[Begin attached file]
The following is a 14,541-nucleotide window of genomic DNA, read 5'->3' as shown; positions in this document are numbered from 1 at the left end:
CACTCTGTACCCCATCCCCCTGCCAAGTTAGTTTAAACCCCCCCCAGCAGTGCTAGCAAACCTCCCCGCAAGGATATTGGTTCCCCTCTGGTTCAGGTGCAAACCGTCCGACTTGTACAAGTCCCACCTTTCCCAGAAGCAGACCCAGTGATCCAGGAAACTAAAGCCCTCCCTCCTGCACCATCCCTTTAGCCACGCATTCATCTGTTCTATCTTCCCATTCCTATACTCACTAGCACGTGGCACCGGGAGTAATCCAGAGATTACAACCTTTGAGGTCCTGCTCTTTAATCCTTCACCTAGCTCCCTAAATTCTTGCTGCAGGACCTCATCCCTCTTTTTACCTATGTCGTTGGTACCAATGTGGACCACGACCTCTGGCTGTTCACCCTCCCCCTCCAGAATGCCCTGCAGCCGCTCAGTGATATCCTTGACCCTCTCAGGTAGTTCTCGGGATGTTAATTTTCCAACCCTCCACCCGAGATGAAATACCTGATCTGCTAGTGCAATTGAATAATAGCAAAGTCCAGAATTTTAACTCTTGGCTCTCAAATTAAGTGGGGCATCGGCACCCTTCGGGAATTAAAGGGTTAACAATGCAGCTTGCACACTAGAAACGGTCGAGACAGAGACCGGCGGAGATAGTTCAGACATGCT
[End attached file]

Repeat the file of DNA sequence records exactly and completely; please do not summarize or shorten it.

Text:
The following is a 14,541-nucleotide window of genomic DNA, read 5'->3' as shown; positions in this document are numbered from 1 at the left end:
CACTCTGTACCCCATCCCCCTGCCAAGTTAGTTTAAACCCCCCCCAGCAGTGCTAGCAAACCTCCCCGCAAGGATATTGGTTCCCCTCTGGTTCAGGTGCAAACCGTCCGACTTGTACAAGTCCCACCTTTCCCAGAAGCAGACCCAGTGATCCAGGAAACTAAAGCCCTCCCTCCTGCACCATCCCTTTAGCCACGCATTCATCTGTTCTATCTTCCCATTCCTATACTCACTAGCACGTGGCACCGGGAGTAATCCAGAGATTACAACCTTTGAGGTCCTGCTCTTTAATCCTTCACCTAGCTCCCTAAATTCTTGCTGCAGGACCTCATCCCTCTTTTTACCTATGTCGTTGGTACCAATGTGGACCACGACCTCTGGCTGTTCACCCTCCCCCTCCAGAATGCCCTGCAGCCGCTCAGTGATATCCTTGACCCTCTCAGGTAGTTCTCGGGATGTTAATTTTCCAACCCTCCACCCGAGATGAAATACCTGATCTGCTAGTGCAATTGAATAATAGCAAAGTCCAGAATTTTAACTCTTGGCTCTCAAATTAAGTGGGGCATCGGCACCCTTCGGGAATTAAAGGGTTAACAATGCAGCTTGCACACTAGAAACGGTCGAGACAGAGACCGGCGGAGATAGTTCAGACATGCT